Balcony Gardening for the Terrain Deprived Urban Dweller

This month marks the beginning of our third year in the apartment, and although I have been living with a strong urge to own a house with grass and soil that I can dig my fingers into, I’m slowly reconciling myself to spending at least another Spring six stories above Mother Earth. So, to quell my longing to have my former gardens back, I’ve made a resolution to give balcony farming a serious try.

It’s been a bleak winter in many ways. Students have been “en toma” (taken over) of the university for a few months now, and the vibrant ebb and flow of scholars has morphed into political revolution. Two people in our “glass-walled” apartment building wined enough about our having two dogs that we are now being forced to place one in a new home (thank God, we found a good family), which has been breaking my heart. Heating prices have been so expensive that we suffered through the coldest months with the heat turned on only for fifteen minutes before bed. Needless to say, any sign of hope and promise would be welcomed.

My promises of a better tomorrow poked their heads out while I was sleeping. I awoke to find tender leaves of Roma tomatoes and cilantro basking in the morning sun. Although hardly a stranger to gardening, having had kitchen gardens as large as an eighth acre, I had worried that the soil bought at Sodimac may not have been the right one for starter plants, and that the seeds, a mix from the last couple years, may not germinate. This morning’s finding was both a relief and a surprise.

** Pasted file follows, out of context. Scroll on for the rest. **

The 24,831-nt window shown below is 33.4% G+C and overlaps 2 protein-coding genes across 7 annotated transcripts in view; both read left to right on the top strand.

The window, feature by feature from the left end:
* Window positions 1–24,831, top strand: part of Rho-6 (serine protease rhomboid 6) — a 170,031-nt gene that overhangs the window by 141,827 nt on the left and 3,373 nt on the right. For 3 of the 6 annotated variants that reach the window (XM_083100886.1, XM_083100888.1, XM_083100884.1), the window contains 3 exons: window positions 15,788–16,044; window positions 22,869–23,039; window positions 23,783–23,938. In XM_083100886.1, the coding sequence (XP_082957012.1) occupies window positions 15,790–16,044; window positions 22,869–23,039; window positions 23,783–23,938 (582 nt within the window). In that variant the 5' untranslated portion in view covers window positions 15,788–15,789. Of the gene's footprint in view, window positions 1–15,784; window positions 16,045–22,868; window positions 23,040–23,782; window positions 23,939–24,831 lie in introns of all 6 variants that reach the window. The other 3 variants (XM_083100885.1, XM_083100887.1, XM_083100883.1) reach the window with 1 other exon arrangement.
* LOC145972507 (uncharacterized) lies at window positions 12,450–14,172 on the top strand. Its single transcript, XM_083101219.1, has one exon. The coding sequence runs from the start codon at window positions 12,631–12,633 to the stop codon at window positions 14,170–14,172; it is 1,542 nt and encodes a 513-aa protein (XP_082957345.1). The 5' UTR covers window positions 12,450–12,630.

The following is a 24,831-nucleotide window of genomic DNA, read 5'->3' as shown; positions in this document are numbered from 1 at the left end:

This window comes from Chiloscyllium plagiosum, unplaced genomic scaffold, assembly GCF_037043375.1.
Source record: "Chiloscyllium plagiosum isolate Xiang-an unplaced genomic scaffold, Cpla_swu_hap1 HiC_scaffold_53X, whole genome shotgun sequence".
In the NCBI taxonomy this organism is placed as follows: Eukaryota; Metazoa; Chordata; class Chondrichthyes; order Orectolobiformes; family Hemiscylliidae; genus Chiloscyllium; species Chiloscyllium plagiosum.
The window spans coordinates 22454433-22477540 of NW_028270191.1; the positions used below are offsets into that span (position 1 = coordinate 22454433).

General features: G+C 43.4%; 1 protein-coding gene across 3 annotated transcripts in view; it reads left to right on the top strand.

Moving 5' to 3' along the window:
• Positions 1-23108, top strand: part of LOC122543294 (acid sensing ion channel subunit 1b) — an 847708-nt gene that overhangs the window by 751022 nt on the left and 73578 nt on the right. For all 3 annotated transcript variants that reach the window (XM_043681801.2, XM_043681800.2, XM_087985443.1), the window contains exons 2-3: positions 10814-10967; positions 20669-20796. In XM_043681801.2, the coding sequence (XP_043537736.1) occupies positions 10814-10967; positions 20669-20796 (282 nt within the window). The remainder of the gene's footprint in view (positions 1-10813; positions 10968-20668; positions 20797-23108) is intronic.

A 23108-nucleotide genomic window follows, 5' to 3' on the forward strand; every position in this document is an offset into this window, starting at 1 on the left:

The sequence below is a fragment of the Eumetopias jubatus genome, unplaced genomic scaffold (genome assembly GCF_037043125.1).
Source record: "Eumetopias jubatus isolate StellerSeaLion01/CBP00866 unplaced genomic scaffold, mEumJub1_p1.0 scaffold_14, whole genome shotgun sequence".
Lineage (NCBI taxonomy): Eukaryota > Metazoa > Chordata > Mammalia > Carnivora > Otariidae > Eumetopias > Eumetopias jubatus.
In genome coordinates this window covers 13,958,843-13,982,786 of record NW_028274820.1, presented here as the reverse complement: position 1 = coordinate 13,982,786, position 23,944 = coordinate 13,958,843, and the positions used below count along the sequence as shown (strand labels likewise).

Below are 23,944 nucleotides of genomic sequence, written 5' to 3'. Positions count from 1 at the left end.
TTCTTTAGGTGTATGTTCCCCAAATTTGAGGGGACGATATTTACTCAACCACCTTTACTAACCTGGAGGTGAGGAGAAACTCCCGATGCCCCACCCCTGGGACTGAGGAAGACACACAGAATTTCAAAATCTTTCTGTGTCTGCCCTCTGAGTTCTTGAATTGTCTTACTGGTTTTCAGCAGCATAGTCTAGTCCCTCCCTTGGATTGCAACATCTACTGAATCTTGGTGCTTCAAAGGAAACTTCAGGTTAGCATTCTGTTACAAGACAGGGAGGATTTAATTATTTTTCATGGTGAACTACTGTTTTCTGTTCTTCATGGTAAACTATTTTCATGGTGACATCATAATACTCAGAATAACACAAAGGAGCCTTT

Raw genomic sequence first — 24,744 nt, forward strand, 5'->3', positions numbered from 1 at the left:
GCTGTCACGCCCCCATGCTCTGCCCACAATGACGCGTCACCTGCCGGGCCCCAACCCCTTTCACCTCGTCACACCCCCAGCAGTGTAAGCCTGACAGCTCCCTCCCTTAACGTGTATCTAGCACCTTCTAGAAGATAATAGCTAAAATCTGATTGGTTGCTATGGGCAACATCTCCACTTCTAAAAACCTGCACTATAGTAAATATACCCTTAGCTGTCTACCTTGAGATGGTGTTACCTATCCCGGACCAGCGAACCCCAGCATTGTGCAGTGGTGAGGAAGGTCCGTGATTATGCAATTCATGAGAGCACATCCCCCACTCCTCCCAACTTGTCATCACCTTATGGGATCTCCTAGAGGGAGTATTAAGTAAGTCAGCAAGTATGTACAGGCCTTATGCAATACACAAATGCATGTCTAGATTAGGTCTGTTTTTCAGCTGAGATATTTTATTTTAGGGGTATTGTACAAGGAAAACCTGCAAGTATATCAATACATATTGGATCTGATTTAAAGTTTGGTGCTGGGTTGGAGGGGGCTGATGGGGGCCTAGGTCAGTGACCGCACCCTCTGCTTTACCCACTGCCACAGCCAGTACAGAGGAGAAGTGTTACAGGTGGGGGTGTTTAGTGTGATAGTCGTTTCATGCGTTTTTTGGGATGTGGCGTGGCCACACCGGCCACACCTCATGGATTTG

The apartment has two narrow balconies, approximately 3.5’ x 15’, both of which receive full morning sun.  We currently have two pine trees (potted for yearly use as Christmas trees), two roses, one lavender, one peach tree, two arrayan trees, three young eucalyptus taken from a friend’s farm, and a sundry of smaller flowering plants. With exception of the peach tree, which only had five peaches the first year, and may not have survived the winter, all seem to be faring well. The roses, however, have become infested with tiny green aphids, and will have to be treated (for now, I’m letting the spiders have a go). So, I know that ornamental plants will survive. The real question is whether vegetables will thrive.

During the past few weeks, a variety of hot peppers, zucchini, cilantro, basil, and oregano have been planted in recycled plastic bottle bottoms and leftover containers from mixed salad greens. Lettuce, garlic, radishes, and other vegetables are awaiting future containers. The soil used was “Tierra de Hojas: Terra Garden” sold at Sodimac (Chilean version of Home Depot).

In addition to vegetables, I am experimenting with seeds saved from limes, lemons, mandarin oranges, as well as fruits native to Chile. Saplings taken from base of the largest fig tree that I’ve ever seen are also leafing on the windowsill.

While the mini garden will never replace the thrill of tilling, planting, and reaping, it does serve to keep me connected with the feel of nature, living within and upon concrete. For now, I will have to patient with time, and closely monitor the progression of my windowsill greenhouse and balcony farm.


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